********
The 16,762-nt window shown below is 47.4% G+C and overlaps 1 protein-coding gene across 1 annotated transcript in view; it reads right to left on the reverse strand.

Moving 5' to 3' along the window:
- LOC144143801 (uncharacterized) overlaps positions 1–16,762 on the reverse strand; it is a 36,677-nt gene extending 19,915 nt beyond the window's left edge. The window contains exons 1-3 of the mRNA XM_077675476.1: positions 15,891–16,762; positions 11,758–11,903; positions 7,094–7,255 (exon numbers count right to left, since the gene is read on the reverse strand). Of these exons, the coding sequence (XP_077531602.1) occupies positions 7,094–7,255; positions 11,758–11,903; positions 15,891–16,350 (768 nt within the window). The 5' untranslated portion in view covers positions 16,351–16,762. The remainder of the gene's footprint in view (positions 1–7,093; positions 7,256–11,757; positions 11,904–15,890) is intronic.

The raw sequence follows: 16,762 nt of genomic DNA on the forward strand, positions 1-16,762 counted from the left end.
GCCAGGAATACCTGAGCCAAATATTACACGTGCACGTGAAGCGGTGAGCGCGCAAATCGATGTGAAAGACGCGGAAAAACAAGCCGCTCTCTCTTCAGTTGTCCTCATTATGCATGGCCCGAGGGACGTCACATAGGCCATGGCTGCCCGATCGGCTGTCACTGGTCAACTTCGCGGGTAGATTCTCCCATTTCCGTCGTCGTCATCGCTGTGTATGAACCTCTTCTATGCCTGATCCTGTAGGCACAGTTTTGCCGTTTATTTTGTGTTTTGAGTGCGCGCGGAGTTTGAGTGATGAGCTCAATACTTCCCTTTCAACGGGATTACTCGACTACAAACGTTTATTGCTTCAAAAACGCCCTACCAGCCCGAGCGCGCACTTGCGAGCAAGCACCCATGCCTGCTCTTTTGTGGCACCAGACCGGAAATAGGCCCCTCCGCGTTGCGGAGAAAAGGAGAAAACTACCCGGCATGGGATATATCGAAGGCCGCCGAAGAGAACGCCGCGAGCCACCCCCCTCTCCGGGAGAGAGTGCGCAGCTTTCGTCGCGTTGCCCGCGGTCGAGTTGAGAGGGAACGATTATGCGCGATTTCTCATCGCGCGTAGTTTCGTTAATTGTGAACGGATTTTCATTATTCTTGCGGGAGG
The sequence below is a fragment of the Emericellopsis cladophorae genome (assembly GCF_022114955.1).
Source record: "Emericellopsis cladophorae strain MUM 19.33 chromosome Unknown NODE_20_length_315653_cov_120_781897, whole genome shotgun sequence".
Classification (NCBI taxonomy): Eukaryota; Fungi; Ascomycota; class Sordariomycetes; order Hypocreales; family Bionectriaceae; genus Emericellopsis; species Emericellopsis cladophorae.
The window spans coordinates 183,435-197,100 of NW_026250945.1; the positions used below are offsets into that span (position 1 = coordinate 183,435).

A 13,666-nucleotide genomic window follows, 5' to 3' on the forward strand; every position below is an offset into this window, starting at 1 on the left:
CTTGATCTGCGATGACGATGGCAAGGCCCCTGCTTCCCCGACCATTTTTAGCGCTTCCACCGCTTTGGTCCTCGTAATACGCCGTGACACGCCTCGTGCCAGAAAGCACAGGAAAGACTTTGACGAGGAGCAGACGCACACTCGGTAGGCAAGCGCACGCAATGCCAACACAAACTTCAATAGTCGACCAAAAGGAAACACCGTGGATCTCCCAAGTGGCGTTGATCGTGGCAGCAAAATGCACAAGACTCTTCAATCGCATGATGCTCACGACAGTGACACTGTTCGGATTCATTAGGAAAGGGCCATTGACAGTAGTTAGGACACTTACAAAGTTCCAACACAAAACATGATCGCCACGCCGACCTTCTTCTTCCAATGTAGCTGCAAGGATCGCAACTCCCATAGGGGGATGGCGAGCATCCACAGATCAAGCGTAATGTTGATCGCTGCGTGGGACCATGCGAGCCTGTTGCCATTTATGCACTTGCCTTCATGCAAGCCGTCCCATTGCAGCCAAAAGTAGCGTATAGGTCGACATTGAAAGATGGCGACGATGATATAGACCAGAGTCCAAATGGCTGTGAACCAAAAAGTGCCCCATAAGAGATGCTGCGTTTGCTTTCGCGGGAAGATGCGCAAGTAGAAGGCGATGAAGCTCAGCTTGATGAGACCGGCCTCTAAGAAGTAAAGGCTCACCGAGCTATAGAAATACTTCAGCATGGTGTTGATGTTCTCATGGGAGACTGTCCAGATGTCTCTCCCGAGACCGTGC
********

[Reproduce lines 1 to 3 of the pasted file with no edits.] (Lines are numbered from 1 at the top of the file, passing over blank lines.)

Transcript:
The 16,762-nt window shown below is 47.4% G+C and overlaps 1 protein-coding gene across 1 annotated transcript in view; it reads right to left on the reverse strand.

Moving 5' to 3' along the window:
- LOC144143801 (uncharacterized) overlaps positions 1–16,762 on the reverse strand; it is a 36,677-nt gene extending 19,915 nt beyond the window's left edge. The window contains exons 1-3 of the mRNA XM_077675476.1: positions 15,891–16,762; positions 11,758–11,903; positions 7,094–7,255 (exon numbers count right to left, since the gene is read on the reverse strand). Of these exons, the coding sequence (XP_077531602.1) occupies positions 7,094–7,255; positions 11,758–11,903; positions 15,891–16,350 (768 nt within the window). The 5' untranslated portion in view covers positions 16,351–16,762. The remainder of the gene's footprint in view (positions 1–7,093; positions 7,256–11,757; positions 11,904–15,890) is intronic.